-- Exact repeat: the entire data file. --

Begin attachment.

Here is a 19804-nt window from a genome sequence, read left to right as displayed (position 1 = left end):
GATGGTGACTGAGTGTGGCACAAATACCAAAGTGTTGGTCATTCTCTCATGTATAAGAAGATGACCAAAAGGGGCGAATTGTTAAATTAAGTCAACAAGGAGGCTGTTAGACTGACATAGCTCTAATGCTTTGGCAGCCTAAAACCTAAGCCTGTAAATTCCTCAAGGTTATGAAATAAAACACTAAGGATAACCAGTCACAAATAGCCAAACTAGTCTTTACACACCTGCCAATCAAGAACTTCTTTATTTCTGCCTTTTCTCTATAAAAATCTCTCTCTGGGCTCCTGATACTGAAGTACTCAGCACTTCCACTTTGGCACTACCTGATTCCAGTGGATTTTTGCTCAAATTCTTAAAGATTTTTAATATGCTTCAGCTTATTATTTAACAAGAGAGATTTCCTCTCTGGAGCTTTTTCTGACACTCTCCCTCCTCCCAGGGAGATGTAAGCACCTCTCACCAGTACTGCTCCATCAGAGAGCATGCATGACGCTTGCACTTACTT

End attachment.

Here is a 19804-nt window from a genome sequence, read left to right as displayed (position 1 = left end):
GATGGTGACTGAGTGTGGCACAAATACCAAAGTGTTGGTCATTCTCTCATGTATAAGAAGATGACCAAAAGGGGCGAATTGTTAAATTAAGTCAACAAGGAGGCTGTTAGACTGACATAGCTCTAATGCTTTGGCAGCCTAAAACCTAAGCCTGTAAATTCCTCAAGGTTATGAAATAAAACACTAAGGATAACCAGTCACAAATAGCCAAACTAGTCTTTACACACCTGCCAATCAAGAACTTCTTTATTTCTGCCTTTTCTCTATAAAAATCTCTCTCTGGGCTCCTGATACTGAAGTACTCAGCACTTCCACTTTGGCACTACCTGATTCCAGTGGATTTTTGCTCAAATTCTTAAAGATTTTTAATATGCTTCAGCTTATTATTTAACAAGAGAGATTTCCTCTCTGGAGCTTTTTCTGACACTCTCCCTCCTCCCAGGGAGATGTAAGCACCTCTCACCAGTACTGCTCCATCAGAGAGCATGCATGACGCTTGCACTTACTT